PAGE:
October 11, 2017
In older adults with epilepsy, enzyme-inducing antiepileptic drugs (EI-AEDs) are not recommended. In addition, according to the Quality Indicator for Epilepsy Treatment 9 (QUIET-9)—a tool designed to benchmark the quality of care for adults with epilepsy in primary care and general neurology clinics—new patients should not receive EI-AEDs. However, racial and ethnic disparities in epilepsy care have been reported.
In a retrospective analysis of 2008-2010 Medicare claims, researchers investigated the use of EI-AEDs and provider concordance with QUIET-9. A 5% random sample of beneficiaries aged 67 years and older in 2009 were augmented for minority representation and analyzed. Logistic regressions were used to examine QUIET-9 concordance differences based on race/ethnicity, adjusting for socioeconomic, geographic, and individual factors.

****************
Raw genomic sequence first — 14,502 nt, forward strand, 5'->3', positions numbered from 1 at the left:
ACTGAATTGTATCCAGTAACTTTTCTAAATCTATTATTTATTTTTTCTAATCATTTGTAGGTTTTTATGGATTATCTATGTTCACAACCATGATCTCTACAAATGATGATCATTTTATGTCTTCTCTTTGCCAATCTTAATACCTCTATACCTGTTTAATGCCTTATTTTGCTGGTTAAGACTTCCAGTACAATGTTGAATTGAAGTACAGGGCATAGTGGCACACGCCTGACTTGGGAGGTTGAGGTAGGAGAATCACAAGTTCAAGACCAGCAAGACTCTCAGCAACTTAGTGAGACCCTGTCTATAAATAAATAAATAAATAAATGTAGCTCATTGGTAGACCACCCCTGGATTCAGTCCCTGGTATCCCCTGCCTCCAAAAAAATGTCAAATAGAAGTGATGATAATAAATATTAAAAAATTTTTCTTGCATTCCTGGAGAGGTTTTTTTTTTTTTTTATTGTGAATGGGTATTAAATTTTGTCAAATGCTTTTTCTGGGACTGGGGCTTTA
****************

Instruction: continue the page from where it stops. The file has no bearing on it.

Data analyzed included 21% white, 58% African American, 12% Hispanic, 6% Asian, 2% American Indian/Alaskan Native participants. Approximately 65% and 43.6% of cases used EI-AEDs in prevalent and new cases, respectively.
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QUIET-9 concordance was found for 71% Asian, 65% white, 61% Hispanic, 57% African American, 55% American Indian/Alaskan new cases: racial/ethnic differences were not significant in adjusted model. Beneficiaries without neurology care, in deductible drug benefit phase, or in high poverty areas were less likely to have QUIET-9 concordant care.
Based on these findings, authors concluded that EI-AED use is high and concordance with epilepsy recommendations is low among all racial/ethnic groups of older adults with epilepsy. Authors posit that socioeconomic disparities and drug coverage plans may impact treatment quality and opportunities to live well with the disease.—Amanda Del Signore